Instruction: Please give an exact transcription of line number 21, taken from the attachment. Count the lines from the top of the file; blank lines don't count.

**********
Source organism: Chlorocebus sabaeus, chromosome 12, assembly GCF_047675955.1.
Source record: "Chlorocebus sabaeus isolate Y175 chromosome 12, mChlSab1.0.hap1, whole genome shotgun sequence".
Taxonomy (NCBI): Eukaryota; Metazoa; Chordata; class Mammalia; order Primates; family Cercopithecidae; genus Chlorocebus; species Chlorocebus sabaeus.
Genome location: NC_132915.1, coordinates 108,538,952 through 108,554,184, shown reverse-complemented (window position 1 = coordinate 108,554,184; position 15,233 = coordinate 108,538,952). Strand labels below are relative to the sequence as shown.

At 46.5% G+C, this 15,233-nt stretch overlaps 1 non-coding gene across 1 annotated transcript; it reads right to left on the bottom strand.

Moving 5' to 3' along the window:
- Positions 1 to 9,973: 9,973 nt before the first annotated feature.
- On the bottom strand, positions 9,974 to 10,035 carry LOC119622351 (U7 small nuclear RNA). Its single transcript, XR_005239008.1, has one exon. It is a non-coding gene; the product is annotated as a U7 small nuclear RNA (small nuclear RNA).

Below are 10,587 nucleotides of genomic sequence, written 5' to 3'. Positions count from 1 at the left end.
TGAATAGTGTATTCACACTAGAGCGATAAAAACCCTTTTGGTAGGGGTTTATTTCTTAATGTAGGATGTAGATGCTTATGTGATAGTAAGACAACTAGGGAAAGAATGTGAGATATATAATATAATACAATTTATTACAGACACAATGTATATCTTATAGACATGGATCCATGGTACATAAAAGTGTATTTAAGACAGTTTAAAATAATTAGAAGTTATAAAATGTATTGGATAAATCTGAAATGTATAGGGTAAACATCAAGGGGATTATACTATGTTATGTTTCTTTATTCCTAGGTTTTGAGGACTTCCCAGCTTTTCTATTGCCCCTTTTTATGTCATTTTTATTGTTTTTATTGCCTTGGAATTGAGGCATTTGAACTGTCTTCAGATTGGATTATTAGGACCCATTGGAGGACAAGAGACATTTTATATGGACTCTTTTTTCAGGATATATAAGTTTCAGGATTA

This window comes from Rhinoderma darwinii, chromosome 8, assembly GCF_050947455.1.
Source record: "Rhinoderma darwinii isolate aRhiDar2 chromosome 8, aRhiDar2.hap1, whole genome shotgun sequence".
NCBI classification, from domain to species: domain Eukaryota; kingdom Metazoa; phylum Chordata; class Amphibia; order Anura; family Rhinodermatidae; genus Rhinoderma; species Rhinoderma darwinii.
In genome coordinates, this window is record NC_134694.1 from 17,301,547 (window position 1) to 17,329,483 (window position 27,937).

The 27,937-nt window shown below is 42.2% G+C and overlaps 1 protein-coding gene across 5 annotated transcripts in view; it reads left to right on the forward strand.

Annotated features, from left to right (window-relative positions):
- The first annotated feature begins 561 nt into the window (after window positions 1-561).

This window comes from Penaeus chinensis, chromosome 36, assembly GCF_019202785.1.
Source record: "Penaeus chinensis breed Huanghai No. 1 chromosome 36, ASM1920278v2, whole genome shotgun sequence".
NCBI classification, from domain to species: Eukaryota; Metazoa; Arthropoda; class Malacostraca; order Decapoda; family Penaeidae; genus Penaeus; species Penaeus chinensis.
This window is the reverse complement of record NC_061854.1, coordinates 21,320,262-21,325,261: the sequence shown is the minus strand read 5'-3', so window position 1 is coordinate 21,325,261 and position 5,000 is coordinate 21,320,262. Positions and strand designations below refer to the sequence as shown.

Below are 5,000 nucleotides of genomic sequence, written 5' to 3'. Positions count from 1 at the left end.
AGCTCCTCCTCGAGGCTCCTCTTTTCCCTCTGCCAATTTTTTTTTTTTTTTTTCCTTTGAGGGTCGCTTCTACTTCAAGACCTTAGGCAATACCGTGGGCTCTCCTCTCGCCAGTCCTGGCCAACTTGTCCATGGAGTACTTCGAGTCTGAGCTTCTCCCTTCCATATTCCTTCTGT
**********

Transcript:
This window is the reverse complement of record NC_061854.1, coordinates 21,320,262-21,325,261: the sequence shown is the minus strand read 5'-3', so window position 1 is coordinate 21,325,261 and position 5,000 is coordinate 21,320,262. Positions and strand designations below refer to the sequence as shown.